Flavonoids are major components of dietary supplements and herbal medicines with reported protective activities against microbial infections in humans. However, the precise mechanisms by which these plant derived natural products attenuate microbial infections are unclear. Using a high-throughput screen for type III protein secretion in Gram-negative bacterial pathogens, we discovered specific flavonoids from medicinal plants that do not interfere with bacterial growth can effectively antagonize this key bacterial virulence pathway and prevent Salmonella typhimurium invasion of host cells. To determine how specific flavonoids can antagonize type III secretion systems (T3SSs) and attenuate bacterial virulence, this application will 1) develop more potent flavonoid analogs, 2) determine flavonoid T3SS inhibitor mechanism of action and 3) analyze more active flavonoids in cellular and animals of S. typhimurium infection. As many Gram-negative bacterial pathogens use type III protein secretion systems to infection host cells, elucidating the mechanisms by which flavonoids inhibit bacterial virulence should reveal new targets and lead compounds that could be used to selectively target pathogenic bacteria and preserve beneficial host microbiota. Given the emergence of new and antibiotic-resistant bacterial pathogens, our studies should afford new anti-infective agents combat bacterial infections in humans.

Public Health Relevance

The potential beneficial effects of flavonoids on human health has been extensively explored in the context of antioxidants, anti-inflammatory and anti-cancer agents and resulted in their distribution as dietary supplements. Our analysis of TCMEs that have been historically used as anti-infective remedies has revealed the unexpected and exciting discovery that specific flavonoids can antagonize T3SSs in bacterial pathogens and attenuate their virulence. The multi-disciplinary studies described in this application should help elucidate the flavonoid mechanisms of action on T3SSs and afford new lead compounds to attenuate bacterial pathogens in vivo. This approach should preserve the beneficial members of the host microbiota and minimize the development of antibiotic resistance to new anti-infective agents.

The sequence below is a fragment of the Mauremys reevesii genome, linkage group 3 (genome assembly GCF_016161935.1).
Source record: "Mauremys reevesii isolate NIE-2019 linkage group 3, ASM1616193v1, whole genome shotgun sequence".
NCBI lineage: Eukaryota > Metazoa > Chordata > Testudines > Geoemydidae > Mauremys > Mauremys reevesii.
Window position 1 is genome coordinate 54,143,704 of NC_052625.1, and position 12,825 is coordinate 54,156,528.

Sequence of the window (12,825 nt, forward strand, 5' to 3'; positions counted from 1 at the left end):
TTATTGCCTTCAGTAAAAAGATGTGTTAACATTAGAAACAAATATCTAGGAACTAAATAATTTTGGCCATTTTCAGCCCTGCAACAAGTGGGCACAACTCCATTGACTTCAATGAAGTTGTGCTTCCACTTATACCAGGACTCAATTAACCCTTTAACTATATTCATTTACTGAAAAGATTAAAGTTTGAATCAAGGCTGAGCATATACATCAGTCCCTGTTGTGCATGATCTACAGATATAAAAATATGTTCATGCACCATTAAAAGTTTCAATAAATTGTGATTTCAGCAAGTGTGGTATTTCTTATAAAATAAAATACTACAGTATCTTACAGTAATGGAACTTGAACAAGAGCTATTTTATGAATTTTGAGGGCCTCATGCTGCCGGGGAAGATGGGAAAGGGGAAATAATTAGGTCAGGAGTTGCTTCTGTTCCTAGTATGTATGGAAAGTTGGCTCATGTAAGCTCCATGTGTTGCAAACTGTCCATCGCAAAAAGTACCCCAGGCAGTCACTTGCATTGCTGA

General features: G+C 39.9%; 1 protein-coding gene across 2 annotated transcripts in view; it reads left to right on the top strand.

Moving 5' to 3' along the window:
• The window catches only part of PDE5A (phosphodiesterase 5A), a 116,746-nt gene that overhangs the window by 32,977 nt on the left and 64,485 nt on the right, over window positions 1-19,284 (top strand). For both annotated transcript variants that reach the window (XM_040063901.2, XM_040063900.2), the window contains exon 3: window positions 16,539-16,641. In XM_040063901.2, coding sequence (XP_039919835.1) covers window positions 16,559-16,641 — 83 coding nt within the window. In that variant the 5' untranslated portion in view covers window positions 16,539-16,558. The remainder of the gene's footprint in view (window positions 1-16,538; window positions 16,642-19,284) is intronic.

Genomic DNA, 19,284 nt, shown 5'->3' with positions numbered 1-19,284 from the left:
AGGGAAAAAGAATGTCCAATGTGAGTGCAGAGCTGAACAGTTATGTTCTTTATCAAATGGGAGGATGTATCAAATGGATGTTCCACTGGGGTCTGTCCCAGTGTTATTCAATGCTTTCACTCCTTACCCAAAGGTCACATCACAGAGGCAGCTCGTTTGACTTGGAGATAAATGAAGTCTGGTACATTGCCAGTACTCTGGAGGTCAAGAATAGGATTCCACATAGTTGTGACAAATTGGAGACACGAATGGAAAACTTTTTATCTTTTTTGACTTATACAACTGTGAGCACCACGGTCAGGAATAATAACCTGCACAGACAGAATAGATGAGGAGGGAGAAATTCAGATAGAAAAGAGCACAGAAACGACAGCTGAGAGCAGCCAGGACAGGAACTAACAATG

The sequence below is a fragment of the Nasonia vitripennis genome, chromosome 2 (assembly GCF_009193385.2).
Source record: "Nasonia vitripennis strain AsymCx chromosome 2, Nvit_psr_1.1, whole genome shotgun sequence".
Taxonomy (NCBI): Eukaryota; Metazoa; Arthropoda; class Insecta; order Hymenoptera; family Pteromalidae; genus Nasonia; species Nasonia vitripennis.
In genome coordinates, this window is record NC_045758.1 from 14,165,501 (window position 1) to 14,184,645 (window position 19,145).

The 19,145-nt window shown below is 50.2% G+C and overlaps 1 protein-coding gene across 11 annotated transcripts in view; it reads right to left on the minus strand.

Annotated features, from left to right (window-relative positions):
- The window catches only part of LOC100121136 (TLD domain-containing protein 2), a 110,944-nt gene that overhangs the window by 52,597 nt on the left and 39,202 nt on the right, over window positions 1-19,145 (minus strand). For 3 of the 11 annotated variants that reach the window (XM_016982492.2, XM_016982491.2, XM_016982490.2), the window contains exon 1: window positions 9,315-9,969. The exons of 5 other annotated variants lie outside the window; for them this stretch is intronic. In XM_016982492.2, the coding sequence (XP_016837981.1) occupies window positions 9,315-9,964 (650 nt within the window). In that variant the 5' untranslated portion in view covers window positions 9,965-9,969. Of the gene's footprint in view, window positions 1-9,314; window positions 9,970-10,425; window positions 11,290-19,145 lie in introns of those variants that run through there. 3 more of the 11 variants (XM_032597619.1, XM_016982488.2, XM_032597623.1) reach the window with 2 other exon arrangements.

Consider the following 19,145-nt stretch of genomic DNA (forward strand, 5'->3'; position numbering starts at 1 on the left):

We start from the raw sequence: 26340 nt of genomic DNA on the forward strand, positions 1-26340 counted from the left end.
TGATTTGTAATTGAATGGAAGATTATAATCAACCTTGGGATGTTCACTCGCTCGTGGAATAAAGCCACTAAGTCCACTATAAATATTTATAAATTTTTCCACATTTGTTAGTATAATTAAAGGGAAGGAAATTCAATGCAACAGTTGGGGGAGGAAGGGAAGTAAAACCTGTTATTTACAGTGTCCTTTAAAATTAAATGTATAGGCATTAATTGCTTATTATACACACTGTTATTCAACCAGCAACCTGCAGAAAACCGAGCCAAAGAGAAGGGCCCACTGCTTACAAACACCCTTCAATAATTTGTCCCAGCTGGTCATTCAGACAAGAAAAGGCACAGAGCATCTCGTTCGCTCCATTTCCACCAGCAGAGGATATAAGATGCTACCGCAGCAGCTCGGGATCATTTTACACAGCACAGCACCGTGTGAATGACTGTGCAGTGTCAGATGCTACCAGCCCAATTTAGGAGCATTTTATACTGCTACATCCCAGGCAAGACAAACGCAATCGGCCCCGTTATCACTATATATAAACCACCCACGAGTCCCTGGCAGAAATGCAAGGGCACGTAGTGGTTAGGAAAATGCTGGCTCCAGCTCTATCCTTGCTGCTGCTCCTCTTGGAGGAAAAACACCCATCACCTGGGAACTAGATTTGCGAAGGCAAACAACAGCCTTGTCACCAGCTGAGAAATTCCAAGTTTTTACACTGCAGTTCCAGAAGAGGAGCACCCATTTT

National Institute of Health (NIH)
Research Project (R01)
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Special Emphasis Panel (ZAT1)
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Duffy, Linda C
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Rockefeller University
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New York
United States
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Tsou, Lun K; Dossa, Paul D; Hang, Howard C (2013) Small molecules aimed at type III secretion systems to inhibit bacterial virulence. Medchemcomm 4:68-79